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HOME : African & Tribal Art : Benin : Benin Brass Head Depicting an Osun
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Benin Brass Head Depicting an Osun - PF.4488
Origin: Southcentral Nigeria
Circa: 1700 AD to 1897 AD
Dimensions: 12" (30.5cm) high
Collection: African
Medium: Brass

Location: UAE
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In the 13th-14th century A.D., a state emerged in what is today Nigeria. By the 15th century, the state of Benin had become a powerful warrior kingdom, with the divine kingship at the center of its political, religious, and social life. Nearly all art was created to honor the king or Oba, who claimed descent from a legendary prince of the earlier Yoruba Kingdom of Ife.

The court of Benin were the acknowledged masters of African metalwork, as this superb sculpture demonstrates. In the city of Benin, skilled artisans turned out magnificent metal sculptures for the patronage of the royal court. Using the lost wax process, Benin brass and bronzes frequently depict personages of importance.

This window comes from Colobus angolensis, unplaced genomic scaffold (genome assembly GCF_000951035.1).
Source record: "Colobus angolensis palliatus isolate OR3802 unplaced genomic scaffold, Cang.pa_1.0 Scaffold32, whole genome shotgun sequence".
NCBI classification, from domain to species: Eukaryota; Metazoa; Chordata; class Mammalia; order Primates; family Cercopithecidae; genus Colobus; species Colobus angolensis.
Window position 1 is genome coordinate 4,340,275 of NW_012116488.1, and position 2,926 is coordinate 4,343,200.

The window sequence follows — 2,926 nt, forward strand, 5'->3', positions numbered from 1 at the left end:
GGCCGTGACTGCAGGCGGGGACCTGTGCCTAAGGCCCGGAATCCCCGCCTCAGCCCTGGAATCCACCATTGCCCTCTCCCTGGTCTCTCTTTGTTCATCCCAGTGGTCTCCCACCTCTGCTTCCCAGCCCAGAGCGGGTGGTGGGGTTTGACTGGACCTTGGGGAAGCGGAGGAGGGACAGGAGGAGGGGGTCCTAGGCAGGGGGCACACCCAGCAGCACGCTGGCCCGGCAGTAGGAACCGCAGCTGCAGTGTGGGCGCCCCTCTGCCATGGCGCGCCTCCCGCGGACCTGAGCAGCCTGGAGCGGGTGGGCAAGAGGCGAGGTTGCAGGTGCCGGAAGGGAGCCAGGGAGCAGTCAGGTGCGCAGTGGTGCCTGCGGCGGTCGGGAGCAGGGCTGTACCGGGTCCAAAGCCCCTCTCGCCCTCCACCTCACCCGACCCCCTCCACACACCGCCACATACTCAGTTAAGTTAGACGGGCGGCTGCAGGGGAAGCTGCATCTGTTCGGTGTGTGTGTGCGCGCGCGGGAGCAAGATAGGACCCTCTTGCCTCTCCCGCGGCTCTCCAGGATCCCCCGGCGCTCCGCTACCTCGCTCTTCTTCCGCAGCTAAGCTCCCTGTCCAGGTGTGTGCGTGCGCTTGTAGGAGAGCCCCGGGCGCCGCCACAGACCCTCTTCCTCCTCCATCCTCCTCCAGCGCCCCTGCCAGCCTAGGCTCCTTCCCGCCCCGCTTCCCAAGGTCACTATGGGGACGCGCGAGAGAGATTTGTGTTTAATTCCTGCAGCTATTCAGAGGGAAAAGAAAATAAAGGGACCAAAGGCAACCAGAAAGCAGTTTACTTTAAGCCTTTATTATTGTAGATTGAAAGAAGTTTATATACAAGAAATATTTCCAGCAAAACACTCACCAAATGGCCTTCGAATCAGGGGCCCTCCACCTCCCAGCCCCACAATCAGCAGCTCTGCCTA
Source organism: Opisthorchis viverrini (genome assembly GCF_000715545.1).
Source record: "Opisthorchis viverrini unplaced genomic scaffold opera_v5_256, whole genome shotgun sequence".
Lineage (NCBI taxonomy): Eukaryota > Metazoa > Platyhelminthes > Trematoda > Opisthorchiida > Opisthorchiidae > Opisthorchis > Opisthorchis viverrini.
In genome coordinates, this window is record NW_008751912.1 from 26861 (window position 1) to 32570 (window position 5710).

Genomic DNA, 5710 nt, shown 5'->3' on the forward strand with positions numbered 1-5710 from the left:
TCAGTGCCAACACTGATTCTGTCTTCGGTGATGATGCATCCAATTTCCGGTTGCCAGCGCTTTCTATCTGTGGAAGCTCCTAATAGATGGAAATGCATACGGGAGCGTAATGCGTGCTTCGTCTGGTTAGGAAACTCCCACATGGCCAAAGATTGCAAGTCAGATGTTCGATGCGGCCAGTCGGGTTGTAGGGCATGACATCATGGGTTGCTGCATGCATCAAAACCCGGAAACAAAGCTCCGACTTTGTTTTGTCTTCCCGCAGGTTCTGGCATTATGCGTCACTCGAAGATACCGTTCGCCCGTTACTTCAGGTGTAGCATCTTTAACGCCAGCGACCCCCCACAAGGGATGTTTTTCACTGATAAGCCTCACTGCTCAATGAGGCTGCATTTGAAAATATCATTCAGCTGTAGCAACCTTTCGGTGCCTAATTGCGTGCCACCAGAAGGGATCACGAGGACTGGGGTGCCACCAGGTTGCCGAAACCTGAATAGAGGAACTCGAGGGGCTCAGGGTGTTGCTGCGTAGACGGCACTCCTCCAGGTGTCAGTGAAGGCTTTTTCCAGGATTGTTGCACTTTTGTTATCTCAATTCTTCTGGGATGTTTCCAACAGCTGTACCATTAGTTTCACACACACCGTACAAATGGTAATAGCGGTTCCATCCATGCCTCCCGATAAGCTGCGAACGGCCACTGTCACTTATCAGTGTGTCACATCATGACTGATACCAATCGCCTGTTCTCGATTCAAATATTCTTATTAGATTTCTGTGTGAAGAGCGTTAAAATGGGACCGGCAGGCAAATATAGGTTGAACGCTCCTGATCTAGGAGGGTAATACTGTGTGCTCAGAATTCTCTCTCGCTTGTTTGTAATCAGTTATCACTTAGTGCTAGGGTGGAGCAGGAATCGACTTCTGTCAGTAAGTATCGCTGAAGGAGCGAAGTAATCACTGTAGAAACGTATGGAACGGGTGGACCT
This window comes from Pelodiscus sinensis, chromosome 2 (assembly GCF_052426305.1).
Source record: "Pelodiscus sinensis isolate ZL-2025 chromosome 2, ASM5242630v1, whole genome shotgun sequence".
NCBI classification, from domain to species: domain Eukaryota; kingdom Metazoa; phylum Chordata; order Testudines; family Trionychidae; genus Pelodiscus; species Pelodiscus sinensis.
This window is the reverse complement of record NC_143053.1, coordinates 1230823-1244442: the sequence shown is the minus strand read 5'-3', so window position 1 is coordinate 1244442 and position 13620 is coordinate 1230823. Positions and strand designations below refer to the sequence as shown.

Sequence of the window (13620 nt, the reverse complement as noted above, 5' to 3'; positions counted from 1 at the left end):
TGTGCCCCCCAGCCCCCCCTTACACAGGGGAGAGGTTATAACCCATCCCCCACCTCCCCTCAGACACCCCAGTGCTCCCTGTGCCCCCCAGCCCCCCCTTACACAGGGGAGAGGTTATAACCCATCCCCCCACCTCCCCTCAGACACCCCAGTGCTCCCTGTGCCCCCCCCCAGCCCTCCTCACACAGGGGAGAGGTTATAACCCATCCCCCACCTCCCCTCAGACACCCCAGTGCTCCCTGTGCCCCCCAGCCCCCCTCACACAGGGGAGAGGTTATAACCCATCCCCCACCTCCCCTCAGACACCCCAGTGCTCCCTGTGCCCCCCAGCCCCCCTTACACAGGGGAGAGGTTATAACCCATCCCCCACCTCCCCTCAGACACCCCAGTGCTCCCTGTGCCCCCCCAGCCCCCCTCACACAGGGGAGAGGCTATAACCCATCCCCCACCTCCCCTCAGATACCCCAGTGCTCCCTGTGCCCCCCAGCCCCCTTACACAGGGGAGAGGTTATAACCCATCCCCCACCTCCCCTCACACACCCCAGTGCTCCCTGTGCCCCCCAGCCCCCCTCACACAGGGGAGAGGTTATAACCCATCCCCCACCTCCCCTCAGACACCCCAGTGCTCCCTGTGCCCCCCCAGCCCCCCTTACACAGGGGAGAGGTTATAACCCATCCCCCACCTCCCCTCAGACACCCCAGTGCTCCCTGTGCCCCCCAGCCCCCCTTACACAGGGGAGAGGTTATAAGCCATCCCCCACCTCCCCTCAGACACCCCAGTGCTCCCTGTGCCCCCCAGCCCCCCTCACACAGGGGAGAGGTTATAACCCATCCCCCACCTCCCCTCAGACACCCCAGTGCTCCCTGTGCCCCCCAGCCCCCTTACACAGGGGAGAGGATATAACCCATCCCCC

This splendid sculpture portrays a man with the proud bearing of a chief or king. Through his elaborate head and face decoration lends a flowing abstract line of symbolism and mysticism, there is, however, a strong undercurrent of realism in this piece. The symbolism of the creatures represented reefers to the mystical and magical aspects of kingship so emphasized by the eighteenth-century Obas. The birds and snakes are attributes of Osun, the power inherent in leaves and herbs found in the forest. The birds are similar to those depicted on the top of the palace and have the same protective powers. Snakes are symbolic of the warriors of Osun. Their representation issuing from nostrils refers to the belief that those who are magically powerful vomit out snakes when setting out to destroy their enemies. The celts, or "thunder-stones" are associated with Ogiuwu, bringer of death, who whirls them on his enemies.

It is very possible that it is the actual portrait of an Oba.
- (PF.4488)


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